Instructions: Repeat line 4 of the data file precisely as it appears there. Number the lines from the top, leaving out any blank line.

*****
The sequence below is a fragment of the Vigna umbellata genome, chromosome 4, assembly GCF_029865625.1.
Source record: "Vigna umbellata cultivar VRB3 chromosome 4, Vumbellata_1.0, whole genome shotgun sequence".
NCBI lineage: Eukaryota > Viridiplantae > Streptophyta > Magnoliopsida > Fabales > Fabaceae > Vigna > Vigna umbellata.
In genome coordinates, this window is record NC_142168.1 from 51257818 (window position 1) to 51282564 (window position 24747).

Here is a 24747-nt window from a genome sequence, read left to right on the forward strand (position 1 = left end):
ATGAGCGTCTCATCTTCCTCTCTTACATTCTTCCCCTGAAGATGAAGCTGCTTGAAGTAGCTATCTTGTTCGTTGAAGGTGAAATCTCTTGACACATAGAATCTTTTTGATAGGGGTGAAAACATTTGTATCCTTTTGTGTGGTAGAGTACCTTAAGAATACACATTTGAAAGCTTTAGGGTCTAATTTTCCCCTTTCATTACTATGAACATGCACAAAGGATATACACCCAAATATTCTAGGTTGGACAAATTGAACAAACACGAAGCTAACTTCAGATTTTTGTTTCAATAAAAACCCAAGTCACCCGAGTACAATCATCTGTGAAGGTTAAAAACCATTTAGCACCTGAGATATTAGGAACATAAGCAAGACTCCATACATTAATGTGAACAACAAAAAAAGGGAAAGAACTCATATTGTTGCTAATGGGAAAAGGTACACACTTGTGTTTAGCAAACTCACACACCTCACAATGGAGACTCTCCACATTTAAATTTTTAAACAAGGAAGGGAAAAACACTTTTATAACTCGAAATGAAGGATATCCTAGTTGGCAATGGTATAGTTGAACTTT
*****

In genome coordinates, this window is record NC_142168.1 from 51257818 (window position 1) to 51282564 (window position 24747).